I wanted to respond and join the movement. However, it wasn’t really a challenge for me since I didn’t wear makeup. I did the next brave thing I could think of—I asked the women on my dormitory to join me in this endeavor.

Nearly 15 of my peers responded. Some said it was difficult. Some said it was liberating. Some confessed it wasn’t something they were comfortable doing.

It didn’t matter. What did matter is that we talked about it. We confided in each other. We showed up for and with each other.


Lessons from a Mystic Sage

I could tell she was a mystic sage who raged and loved deeply.

I knew she was safe. I could ask her anything and she’d give her honest, raw truth.

“How did being a mother change your view of God?”

She took a minute, looked over the hill we were climbing together, and replied, “Ever since I became a mother, I’ve had a hard time believing in hell. I just can’t understand how a parent’s love would allow for their child to suffer.”

Later that year, she taught me another word for God—Mother.


Stop Waiting for Permission

I recounted the aforementioned story to my newfound friend at Rise Up, Sister in February. We skipped the small talk and went deep fast … she was my kind of woman.

I asked her the same question. “How did being a mother change your view of God?”

She answered, and then asked me why I—a single, 20-something-year-old—was curious about that.

I told her the story of the mystic sage and how she was the first person I’d met who confessed her doubts about God and the Scriptures so freely.

“I think I needed to hear her doubts,” I confessed. “I needed the permission to doubt.”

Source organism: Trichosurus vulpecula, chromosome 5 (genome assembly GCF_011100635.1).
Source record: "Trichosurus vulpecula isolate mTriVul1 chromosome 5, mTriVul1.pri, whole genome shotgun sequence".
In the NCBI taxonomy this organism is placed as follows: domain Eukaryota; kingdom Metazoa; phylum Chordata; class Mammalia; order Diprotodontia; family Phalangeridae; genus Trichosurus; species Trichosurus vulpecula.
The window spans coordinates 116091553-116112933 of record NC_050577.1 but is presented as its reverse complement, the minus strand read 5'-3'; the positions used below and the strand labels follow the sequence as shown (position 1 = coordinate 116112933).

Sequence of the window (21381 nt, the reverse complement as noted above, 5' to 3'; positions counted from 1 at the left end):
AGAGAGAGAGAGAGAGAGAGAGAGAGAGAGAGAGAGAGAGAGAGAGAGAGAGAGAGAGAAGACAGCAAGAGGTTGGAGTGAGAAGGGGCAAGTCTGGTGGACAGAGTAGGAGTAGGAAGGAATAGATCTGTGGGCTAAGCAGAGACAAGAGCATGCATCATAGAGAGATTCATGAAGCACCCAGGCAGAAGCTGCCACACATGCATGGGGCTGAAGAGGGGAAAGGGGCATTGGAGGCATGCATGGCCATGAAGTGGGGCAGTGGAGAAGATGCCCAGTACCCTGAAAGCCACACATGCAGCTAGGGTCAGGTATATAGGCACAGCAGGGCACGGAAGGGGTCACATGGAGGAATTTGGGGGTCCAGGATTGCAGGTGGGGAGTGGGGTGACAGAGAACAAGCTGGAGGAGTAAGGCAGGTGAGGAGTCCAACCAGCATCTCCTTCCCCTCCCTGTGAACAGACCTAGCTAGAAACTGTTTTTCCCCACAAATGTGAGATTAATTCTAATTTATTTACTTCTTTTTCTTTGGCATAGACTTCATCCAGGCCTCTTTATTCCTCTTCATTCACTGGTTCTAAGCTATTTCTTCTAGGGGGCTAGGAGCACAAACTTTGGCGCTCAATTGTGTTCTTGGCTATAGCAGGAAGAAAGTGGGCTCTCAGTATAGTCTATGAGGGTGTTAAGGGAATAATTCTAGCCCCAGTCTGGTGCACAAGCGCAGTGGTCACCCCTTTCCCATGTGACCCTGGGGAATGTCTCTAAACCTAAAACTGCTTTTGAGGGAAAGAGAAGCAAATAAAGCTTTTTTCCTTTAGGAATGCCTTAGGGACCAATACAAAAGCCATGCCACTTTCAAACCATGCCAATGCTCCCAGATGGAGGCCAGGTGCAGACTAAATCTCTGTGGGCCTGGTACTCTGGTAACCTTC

As the weekend came to an end and the newfound sisters/zebras hugged each other goodbye, my new friend came to me and gave me a gift:


I don’t remember if I could bring myself to say thank you. I do remember we sat in silence for several seconds, looking deeply into each other’s eyes.

I listened intently as she told me with her gaze that I am a free woman. I didn’t need a word or a signal to be who I am. I am a free woman and I am loved just as I am. I didn’t need to let the world tell me to brush my hair, to wear some concealer, to check the curvature of my belly, to wait for a man, or dare to do the unorthodox. My grace and my swagger come from my ability to live like a free, loved woman.

I don’t need to wait for permission. After all, I am free. I am able. I am loved.


An Epilogue (by Maya Angelou)

… It’s the fire in my eyes,

And the flash of my teeth,

The swing in my waist,

And the joy in my feet.

I’m a woman


Phenomenal woman,

That’s me.


Leah Abraham

Leah Abraham

Leah is a storyteller + writer + journalist + creative + empathizing romantic + pessimistic realist + millennial + immigrant + ISFP + Enneagram type 2 + she/her + much more. She grew up in India and relocated to the U.S. in her teens. Leah used to be a community newspaper journalist who covered local government, schools, crime and business news (but NEVER sports). Currently she lives in Virginia and works at a university. Her life's calling is to be a cat mom and decolonize the world around her.
Leah Abraham
Leah Abraham